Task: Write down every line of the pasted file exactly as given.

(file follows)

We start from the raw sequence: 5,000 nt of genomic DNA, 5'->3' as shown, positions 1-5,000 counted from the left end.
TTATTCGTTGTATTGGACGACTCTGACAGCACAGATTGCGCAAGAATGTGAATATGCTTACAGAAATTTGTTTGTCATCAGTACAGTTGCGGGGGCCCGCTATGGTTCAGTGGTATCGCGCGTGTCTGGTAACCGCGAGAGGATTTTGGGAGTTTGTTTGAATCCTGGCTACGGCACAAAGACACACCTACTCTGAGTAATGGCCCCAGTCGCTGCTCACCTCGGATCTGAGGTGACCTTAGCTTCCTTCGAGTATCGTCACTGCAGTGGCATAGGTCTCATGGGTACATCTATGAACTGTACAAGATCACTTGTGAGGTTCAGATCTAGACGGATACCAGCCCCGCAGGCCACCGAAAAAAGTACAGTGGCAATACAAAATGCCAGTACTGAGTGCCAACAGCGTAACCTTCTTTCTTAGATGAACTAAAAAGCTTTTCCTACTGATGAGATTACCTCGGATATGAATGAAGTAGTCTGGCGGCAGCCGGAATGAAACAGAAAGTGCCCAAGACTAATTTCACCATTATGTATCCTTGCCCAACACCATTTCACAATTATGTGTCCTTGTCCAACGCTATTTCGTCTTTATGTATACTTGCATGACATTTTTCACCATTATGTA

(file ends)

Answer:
We start from the raw sequence: 5,000 nt of genomic DNA, 5'->3' as shown, positions 1-5,000 counted from the left end.
TTATTCGTTGTATTGGACGACTCTGACAGCACAGATTGCGCAAGAATGTGAATATGCTTACAGAAATTTGTTTGTCATCAGTACAGTTGCGGGGGCCCGCTATGGTTCAGTGGTATCGCGCGTGTCTGGTAACCGCGAGAGGATTTTGGGAGTTTGTTTGAATCCTGGCTACGGCACAAAGACACACCTACTCTGAGTAATGGCCCCAGTCGCTGCTCACCTCGGATCTGAGGTGACCTTAGCTTCCTTCGAGTATCGTCACTGCAGTGGCATAGGTCTCATGGGTACATCTATGAACTGTACAAGATCACTTGTGAGGTTCAGATCTAGACGGATACCAGCCCCGCAGGCCACCGAAAAAAGTACAGTGGCAATACAAAATGCCAGTACTGAGTGCCAACAGCGTAACCTTCTTTCTTAGATGAACTAAAAAGCTTTTCCTACTGATGAGATTACCTCGGATATGAATGAAGTAGTCTGGCGGCAGCCGGAATGAAACAGAAAGTGCCCAAGACTAATTTCACCATTATGTATCCTTGCCCAACACCATTTCACAATTATGTGTCCTTGTCCAACGCTATTTCGTCTTTATGTATACTTGCATGACATTTTTCACCATTATGTA